Insufficient funding for forensic science “putting justice at risk” warns Government Regulator

Dr Gillian Tully

Dr Gillian Tully

A lack of funding to improve forensic science is jeopardising the integrity of the criminal justice system. That’s the considered and thought-provoking view espoused by Forensic Science Regulator Dr Gillian Tully in her Annual Report for 2015-2016. In the document, Tully states that not all police forces have been “fully committed” to reaching the required standards, with some failing to recognise the impact of quality failures in this area.

Tully also observes that the main challenge towards achieving quality forensic science over the past year has been financial. Indeed, the Regulator has now called on police forces and the Legal Aid Agency to make more funding available.

“Police forces must not treat quality standards for forensic science as an optional extra,” asserted Tully, “and neither must others delivering forensic science in the criminal justice system. Progress has been made, but some forces say they cannot afford to deliver both operational work and the required standards of forensic science. The standards are not an unachievable ‘gold-plated’ ideal. They are the minimum standards expected of any reliable forensic science.”

The Forensic Science Regulator’s second Annual Report also calls for investment in the forensic systems currently used by the police service to ensure they can keep pace with ever-increasing amounts of work.

Reaching the required standards

Other key findings from the report include the following:

*The Regulator finds there is still a significant risk of DNA contamination in police custody. Tully warns that, if guidance isn’t followed as a matter of urgency, contamination could compromise evidence or mislead the courts

*There’s also a risk of contamination at Sexual Assault Referral Centres which provide support for alleged victims of rape and sexual assault. An investigation by the Regulator is currently ongoing following a case last year when contamination at a Sexual Assault Referral Centre meant that a complainant’s samples couldn’t be used

*The report finds that forensic science carried out by instruction from defence lawyers has also been under significant financial pressure because of the current legal aid funding set-up

*Police forces are required to reach the required standards for digital forensics by the end of 2017. Although there has been a substantial effort within policing to assist forces in reaching the required standards for digital forensics, few will receive accreditation within the timescale stated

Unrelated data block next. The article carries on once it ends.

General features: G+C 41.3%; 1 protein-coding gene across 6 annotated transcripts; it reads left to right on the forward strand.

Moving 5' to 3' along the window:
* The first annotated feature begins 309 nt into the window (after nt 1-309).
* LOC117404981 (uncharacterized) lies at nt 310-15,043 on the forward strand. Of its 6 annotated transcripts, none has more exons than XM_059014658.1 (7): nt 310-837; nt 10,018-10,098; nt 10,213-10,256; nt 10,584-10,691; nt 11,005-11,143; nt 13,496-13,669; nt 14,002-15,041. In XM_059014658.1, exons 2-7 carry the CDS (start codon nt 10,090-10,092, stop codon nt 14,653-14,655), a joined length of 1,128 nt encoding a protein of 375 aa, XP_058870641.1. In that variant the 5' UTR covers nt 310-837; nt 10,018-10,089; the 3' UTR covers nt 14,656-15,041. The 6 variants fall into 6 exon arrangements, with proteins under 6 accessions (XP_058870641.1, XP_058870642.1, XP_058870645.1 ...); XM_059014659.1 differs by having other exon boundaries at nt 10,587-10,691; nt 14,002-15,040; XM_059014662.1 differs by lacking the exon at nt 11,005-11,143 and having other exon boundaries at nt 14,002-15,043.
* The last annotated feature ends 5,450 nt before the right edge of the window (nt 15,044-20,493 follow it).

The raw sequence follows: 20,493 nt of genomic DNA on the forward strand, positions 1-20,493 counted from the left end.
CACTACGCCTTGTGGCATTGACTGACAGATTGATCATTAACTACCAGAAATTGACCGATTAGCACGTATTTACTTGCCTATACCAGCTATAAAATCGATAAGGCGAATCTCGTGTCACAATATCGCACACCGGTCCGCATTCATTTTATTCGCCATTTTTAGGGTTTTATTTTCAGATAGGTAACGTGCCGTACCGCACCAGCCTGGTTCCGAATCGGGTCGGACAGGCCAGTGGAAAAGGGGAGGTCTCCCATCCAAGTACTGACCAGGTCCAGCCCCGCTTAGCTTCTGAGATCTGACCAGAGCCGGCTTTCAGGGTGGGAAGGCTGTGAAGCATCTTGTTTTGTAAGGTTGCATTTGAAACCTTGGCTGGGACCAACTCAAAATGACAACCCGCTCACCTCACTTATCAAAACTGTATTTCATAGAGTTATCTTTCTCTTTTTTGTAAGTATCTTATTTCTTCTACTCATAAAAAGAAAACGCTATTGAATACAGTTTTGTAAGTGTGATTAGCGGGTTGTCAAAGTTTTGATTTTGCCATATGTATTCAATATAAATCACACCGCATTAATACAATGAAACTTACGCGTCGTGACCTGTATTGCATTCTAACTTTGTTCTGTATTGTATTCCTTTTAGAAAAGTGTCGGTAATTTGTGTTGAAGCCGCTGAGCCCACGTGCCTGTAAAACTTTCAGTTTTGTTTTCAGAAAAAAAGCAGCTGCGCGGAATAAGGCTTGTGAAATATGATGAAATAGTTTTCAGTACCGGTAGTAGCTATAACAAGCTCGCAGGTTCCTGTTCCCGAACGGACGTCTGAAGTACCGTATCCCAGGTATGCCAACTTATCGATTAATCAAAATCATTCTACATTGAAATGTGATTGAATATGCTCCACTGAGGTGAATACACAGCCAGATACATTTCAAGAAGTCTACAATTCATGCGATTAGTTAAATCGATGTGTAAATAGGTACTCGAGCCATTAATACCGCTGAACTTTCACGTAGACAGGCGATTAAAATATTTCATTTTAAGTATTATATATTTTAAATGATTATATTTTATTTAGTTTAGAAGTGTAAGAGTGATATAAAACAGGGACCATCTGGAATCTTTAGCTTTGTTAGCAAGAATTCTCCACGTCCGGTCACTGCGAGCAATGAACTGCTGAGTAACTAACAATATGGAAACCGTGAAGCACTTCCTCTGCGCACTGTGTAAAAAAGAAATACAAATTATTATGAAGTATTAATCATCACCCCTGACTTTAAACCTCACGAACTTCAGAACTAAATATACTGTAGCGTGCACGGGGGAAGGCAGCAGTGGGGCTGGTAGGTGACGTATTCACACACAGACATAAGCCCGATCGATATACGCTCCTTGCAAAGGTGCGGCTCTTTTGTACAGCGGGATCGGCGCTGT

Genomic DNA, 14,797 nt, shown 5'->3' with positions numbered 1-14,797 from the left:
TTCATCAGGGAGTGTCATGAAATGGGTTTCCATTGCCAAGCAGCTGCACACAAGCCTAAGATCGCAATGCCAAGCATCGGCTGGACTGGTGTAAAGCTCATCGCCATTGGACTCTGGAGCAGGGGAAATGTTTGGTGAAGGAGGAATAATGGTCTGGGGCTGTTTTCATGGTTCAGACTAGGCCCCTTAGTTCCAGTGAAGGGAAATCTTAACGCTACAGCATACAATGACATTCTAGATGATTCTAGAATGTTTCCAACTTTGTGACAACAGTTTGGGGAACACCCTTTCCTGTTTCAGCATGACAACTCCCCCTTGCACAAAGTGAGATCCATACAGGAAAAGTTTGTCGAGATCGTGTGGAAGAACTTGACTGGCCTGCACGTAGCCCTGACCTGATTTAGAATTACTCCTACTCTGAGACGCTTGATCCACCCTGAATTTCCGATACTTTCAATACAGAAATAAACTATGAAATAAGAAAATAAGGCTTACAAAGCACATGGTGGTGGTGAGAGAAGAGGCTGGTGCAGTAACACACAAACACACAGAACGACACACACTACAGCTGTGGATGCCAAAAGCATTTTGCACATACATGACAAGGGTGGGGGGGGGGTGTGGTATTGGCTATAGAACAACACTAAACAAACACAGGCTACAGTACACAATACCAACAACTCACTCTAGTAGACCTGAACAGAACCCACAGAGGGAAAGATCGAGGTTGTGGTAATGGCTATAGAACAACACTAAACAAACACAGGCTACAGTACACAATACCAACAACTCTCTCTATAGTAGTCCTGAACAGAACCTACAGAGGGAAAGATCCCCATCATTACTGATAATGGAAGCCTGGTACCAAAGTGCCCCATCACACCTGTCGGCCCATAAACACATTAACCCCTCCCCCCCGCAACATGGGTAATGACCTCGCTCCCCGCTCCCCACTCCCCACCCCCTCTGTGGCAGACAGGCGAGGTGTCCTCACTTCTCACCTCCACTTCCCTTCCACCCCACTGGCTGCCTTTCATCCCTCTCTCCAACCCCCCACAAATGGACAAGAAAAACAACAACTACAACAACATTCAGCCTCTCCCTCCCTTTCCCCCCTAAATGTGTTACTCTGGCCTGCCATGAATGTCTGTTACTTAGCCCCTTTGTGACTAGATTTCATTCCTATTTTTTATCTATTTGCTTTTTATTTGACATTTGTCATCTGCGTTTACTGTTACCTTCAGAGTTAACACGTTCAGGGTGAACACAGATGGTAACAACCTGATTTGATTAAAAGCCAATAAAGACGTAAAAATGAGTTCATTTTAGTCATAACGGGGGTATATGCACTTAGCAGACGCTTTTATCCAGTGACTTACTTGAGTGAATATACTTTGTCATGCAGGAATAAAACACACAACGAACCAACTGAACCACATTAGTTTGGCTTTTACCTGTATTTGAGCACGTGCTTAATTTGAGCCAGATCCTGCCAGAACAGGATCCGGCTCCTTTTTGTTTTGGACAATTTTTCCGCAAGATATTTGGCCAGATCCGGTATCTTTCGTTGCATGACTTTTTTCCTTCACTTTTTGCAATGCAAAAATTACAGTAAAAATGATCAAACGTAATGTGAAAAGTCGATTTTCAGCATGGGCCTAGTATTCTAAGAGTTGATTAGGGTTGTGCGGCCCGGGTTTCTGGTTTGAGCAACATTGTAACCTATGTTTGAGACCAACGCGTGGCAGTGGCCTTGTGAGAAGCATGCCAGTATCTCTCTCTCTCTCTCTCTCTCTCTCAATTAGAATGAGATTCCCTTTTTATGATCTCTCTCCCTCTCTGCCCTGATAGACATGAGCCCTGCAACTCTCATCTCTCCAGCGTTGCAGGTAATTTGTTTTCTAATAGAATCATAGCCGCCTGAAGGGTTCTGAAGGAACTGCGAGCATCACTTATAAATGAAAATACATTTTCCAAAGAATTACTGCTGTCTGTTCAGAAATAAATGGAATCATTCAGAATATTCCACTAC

*There’s still a risk of incorrect classifications by investigators who classify firearms to establish whether they’re illegal weapons

*There’s a risk that some forensic medical examiners being commissioned don’t have the required level of training and qualification

Going forward, the Forensic Science Regulator will continue to work with the police service and other agencies across the criminal justice system to improve the quality of forensic science.

Committed to achieving accreditation

Responding to the Forensic Science Regulator’s Annual Report, Chief Constable Debbie Simpson (National Police Chiefs’ Council Lead for Forensic Science) said: “The police service is committed to achieving accreditation and improving standards of forensic science. This latest report has highlighted key priority areas for us to continue to enhance our response and prevent quality failures.”

Simpson continued: “We were successful in a bid to the Police Transformation Fund in order for the police to improve capability and standards. Existing expert networks across the country share Best Practice and offer immediate support when issues have been recognised.”

In conclusion, Simpson added: “Nationally, we will continue to work in partnership with police forces, forensic service providers and the Forensic Science Regulator in order to deliver on the forensic strategy and respond to the challenges faced by the service.”

About the Author
Brian Sims BA (Hons) Hon FSyI, Editor, Risk UK (Pro-Activ Publications) Beginning his career in professional journalism at The Builder Group in March 1992, Brian was appointed Editor of Security Management Today in November 2000 having spent eight years in engineering journalism across two titles: Building Services Journal and Light & Lighting. In 2005, Brian received the BSIA Chairman’s Award for Promoting The Security Industry and, a year later, the Skills for Security Special Award for an Outstanding Contribution to the Security Business Sector. In 2008, Brian was The Security Institute’s nomination for the Association of Security Consultants’ highly prestigious Imbert Prize and, in 2013, was a nominated finalist for the Institute's George van Schalkwyk Award. An Honorary Fellow of The Security Institute, Brian serves as a Judge for the BSIA’s Security Personnel of the Year Awards and the Securitas Good Customer Award. Between 2008 and 2014, Brian pioneered the use of digital media across the security sector, including webinars and Audio Shows. Brian’s actively involved in 50-plus security groups on LinkedIn and hosts the popular Risk UK Twitter site. Brian is a frequent speaker on the conference circuit. He has organised and chaired conference programmes for both IFSEC International and ASIS International and has been published in the national media. Brian was appointed Editor of Risk UK at Pro-Activ Publications in July 2014 and as Editor of The Paper (Pro-Activ Publications' dedicated business newspaper for security professionals) in September 2015. Brian was appointed Editor of Risk Xtra at Pro-Activ Publications in May 2018.

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